DIY Stone Arch Bridge Ideas

DIY Stone Arch Bridge

Looking for some ideas and suggestions for building your very own stone arch bridge? In this post we’ll go over some construction ideas we have found successful.


How deep the foundations should be will depend entirely on the characteristics of the stream and how soft the soil is. If solid bedrock is readily available, use it, for it is the best foundation possible, and the bridge can be built directly on top of it, even if directly at the streambed level. In our area, the clay soil we have is quite hard, so for low-flow ditches, the foundations for mortarless bridges do not need to be more than a few inches below the streambed. If scour is a concern, it is a simple matter to pave the stream with thin, flat stones. For more tips see our post on Building Solid Foundations on Weak Ground. Be aware that if mortar is used, the foundations are best placed below the frost line to prevent undue heaving and resultant cracking.

The Arch

The arch can be easily built if thin stones are used and the arch is made reasonably thick. Simply place the stones on end, ensuring that the stones are thinner at the end placed on the arch form than their upper surface. The stones should be heavily shimmed. It is acceptable to prop up a stone to the correct angle with shims provided that the bottom of an arch stone contacts the arch stone below it. Shim heavily, filling in the nooks and crannies as solidly as possible. That said, above the point where the arch stones rest at a 45-degree angle relative to horizontal, it is easier not to shim the stones beyond what is strictly necessary for them to stay in place until the whole arch is rounded. This is best, as otherwise the stones will tend to be wedged up more and more as the shims are added, creating an overall looser fit of the arch stones and the shims both. Once all the stones are in place, the shims can and should be added solidly.

Arch Detail
Examining this arch shows how the stone were laid. The tapered ends point downward, and the lower stones were already heavily shimmed. The upper stones have not been shimmed much yet. As can be seen, to help achieve the required angles for the arch, most of the stones are quite heavily propped up with rocks. As you can see, there is but little gap between any two major arch stones on their bottom sides, while on the top parts of the stones their is a sizable gap that has been shimmed up. It is important to keep the bottom parts of these stones tight together for strength and to ensure that the shims don’t fall out. Incidentally, many of these shims are wedge-shaped, and were left over from trimming sharp angles off of the arch stones. Also note the centering: It is a 55-gallon drum cut in half and propped up on 2X4s.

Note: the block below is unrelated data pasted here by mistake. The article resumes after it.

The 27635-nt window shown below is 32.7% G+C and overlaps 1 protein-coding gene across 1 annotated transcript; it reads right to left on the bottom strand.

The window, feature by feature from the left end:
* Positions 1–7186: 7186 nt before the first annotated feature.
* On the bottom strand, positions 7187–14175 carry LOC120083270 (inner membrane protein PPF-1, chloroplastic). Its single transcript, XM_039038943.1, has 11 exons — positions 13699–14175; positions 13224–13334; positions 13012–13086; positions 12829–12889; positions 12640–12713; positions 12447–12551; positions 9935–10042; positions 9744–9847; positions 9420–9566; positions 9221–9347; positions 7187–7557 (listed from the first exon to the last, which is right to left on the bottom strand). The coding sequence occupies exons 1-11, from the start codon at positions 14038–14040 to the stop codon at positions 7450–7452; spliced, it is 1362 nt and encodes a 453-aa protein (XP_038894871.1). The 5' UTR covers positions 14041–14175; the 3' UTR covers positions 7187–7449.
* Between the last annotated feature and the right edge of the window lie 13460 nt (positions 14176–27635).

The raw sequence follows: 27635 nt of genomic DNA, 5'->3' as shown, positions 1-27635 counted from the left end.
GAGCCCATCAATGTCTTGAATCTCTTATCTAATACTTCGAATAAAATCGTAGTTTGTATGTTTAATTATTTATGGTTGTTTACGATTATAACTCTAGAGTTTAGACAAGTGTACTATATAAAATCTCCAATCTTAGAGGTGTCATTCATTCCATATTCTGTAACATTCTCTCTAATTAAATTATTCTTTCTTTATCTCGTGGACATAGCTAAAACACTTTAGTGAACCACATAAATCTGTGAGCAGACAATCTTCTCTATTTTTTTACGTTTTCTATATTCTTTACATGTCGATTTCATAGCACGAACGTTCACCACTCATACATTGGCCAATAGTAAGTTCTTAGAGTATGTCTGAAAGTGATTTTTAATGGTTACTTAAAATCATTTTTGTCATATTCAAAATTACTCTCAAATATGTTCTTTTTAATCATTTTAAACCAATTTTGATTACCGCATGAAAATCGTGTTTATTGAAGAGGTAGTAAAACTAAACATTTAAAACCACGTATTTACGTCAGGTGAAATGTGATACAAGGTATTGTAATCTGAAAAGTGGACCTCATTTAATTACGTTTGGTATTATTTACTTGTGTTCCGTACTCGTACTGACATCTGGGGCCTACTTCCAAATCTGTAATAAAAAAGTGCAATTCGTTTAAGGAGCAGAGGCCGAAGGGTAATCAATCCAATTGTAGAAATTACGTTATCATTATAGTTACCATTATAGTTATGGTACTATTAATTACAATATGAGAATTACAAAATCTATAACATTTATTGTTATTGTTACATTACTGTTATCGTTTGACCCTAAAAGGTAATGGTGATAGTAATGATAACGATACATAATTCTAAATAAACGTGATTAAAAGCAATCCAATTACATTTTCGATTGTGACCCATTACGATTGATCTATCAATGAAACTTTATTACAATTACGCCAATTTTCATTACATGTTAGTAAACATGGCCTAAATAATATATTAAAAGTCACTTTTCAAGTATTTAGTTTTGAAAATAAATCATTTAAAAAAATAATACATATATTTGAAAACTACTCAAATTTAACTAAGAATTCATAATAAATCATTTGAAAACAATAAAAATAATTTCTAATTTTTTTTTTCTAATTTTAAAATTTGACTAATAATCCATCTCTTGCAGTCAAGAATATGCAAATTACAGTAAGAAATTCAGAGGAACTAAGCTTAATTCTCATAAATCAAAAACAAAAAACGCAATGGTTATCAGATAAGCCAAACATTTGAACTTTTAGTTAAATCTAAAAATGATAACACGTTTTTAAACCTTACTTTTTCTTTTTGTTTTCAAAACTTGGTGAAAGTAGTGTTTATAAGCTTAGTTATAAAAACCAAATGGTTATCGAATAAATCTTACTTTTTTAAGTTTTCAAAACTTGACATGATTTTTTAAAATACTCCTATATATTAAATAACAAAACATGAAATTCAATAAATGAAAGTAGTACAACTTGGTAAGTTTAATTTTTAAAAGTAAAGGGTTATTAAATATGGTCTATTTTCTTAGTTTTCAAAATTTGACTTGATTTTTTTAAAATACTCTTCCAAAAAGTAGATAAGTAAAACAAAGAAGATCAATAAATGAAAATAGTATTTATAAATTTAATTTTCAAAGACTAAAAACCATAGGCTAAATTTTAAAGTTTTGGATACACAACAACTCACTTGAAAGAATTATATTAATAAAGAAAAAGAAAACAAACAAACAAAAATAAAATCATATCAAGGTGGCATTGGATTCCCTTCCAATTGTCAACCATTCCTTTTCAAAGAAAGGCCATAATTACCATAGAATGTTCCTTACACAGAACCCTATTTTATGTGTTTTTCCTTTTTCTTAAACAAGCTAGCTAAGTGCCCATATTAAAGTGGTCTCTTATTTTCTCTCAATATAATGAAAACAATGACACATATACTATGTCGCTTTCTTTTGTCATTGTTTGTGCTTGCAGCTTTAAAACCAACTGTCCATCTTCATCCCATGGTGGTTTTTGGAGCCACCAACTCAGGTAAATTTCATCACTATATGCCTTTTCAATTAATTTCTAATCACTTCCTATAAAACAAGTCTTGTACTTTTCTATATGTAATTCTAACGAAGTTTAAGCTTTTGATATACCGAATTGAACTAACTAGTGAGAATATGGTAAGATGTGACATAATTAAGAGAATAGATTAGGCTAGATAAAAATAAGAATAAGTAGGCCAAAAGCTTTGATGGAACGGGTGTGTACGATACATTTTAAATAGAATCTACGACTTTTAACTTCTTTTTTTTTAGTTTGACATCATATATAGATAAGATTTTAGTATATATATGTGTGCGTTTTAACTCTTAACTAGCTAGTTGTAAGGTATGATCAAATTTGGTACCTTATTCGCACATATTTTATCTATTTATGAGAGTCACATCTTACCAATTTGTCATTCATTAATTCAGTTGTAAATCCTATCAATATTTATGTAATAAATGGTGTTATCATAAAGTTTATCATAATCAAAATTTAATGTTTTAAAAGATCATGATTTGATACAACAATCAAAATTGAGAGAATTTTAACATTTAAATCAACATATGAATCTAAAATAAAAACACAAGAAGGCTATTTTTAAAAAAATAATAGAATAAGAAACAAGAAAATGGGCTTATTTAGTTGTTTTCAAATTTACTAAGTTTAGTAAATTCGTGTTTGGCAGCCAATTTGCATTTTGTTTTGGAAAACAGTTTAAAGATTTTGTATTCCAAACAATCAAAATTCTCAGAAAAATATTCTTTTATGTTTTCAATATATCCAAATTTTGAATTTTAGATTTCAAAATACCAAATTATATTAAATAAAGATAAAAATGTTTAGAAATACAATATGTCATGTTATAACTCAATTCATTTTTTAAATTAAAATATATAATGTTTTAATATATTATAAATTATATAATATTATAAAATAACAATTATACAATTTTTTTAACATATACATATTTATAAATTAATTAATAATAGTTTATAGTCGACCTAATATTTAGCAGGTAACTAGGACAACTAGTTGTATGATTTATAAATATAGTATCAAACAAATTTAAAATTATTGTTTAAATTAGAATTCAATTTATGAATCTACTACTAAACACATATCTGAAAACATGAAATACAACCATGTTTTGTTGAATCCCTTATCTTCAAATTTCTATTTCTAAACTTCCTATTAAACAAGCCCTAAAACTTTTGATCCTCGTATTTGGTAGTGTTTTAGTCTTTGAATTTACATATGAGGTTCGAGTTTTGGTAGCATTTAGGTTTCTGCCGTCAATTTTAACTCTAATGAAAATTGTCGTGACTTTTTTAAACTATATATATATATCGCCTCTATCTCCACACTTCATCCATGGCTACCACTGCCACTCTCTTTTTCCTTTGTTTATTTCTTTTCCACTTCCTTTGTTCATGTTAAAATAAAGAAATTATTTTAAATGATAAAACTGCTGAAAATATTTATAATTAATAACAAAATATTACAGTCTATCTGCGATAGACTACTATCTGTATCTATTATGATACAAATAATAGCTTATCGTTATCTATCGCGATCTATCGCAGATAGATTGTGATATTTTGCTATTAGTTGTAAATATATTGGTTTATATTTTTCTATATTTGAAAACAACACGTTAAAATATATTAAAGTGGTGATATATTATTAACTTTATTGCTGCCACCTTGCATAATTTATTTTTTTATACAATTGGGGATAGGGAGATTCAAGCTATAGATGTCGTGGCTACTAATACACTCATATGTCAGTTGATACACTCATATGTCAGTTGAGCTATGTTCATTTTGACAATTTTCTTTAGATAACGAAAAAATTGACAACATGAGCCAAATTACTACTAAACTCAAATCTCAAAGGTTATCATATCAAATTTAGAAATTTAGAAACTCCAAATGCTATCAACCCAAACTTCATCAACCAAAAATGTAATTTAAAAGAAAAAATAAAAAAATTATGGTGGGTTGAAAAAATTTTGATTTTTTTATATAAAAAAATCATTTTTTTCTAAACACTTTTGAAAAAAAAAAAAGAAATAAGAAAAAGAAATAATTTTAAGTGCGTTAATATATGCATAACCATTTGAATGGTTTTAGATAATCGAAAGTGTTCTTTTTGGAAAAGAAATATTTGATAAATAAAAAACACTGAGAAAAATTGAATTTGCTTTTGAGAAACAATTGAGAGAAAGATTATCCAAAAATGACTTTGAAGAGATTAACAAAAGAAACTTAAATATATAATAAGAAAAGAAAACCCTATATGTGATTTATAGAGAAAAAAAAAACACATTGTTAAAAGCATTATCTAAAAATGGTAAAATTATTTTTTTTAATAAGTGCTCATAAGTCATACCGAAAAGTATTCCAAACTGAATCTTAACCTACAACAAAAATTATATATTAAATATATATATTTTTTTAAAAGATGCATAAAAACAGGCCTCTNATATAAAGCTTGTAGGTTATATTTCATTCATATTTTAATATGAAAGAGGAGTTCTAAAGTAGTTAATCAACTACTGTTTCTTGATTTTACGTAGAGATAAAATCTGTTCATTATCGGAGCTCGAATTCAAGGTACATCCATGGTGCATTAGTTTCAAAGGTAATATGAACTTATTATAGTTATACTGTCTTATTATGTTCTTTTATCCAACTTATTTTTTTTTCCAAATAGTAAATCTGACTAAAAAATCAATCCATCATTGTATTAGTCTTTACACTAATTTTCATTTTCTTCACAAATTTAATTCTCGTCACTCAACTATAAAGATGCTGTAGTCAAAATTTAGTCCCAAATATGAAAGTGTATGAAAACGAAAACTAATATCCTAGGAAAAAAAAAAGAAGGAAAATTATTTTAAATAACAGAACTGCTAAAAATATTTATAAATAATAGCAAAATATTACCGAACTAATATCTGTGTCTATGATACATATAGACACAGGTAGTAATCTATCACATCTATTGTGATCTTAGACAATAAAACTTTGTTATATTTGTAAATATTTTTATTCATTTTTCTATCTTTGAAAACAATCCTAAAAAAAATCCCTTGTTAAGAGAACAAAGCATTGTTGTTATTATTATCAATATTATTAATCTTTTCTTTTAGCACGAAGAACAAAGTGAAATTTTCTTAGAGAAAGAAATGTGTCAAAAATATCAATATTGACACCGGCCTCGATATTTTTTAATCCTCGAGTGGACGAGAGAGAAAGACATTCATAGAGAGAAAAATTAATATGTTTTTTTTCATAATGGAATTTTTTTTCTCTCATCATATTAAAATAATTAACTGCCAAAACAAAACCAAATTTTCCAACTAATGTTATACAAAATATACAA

As far as the centering required to support the unfinished arch is concerned, the possibilities are almost limitless; all that is required is that the form provide the arch with an overall steady curve as opposed to a series of flat surfaces. If mortar is used, it is still best to shim the bridge heavily. Shimming the top part of the arch will be a little more tricky, as the mortar must be added between every stone and, as mentioned above, shimming is easily done after the arch is rounded. Extra care should be taken to ensure that pushing in shims does not shift the stone being shimmed.


Backing the arch with solid stones is an outstanding way to significantly strengthen the bridge. Rather than filling in behind the arch with dirt, a masonry backing can be built to interlock with all the nooks and crannies behind the arch helping make the arch one firm, solid mass. The masonry backing also helps keep shims from working out under vibration, and will take some of the load off the arch as well.

Arch Backing
Note the thick, solid backing behind this arch, which is the same as shown above. This backing interleaves with the variously shaped stones of the arch and greatly strengthens the bridge.

The backing need not be painstakingly built; simply shimming up the backing stones to prevent them from rocking as much as possible will likely be sufficient.

Wing Walls and Approaches

For a small arch, wing walls that jut out from the sides of an arch at about 45 degrees are easily constructed and can help make the bridge easier to use. Regardless of whether a straight approach or 45-degree wing walls are used, the main trick to success is to ensure that these walls have a gentle tendency to lean into the fill they are holding. If a solid masonry backing is used, these walls will be far stronger, but should be built to interleave at least slightly with the backing.

DIY Stone Arch Bridge
This stone arch bridge (the same as shown in the two photos above) uses 45-degree wing walls instead of the more traditional straight approaches.

Be sure to shim these walls well, regardless of whether or not mortar is used.


If the fill is added to and above the level of the top of the bridge, this extra weight will help keep everything stable, especially if the bridge is mortarless. Particularly if the bridge is to carry heavy loads, be sure to pack down the fill for about every six inches of dirt added. By packing the dirt down again every time six inches of dirt is added, undue settling will be mitigated.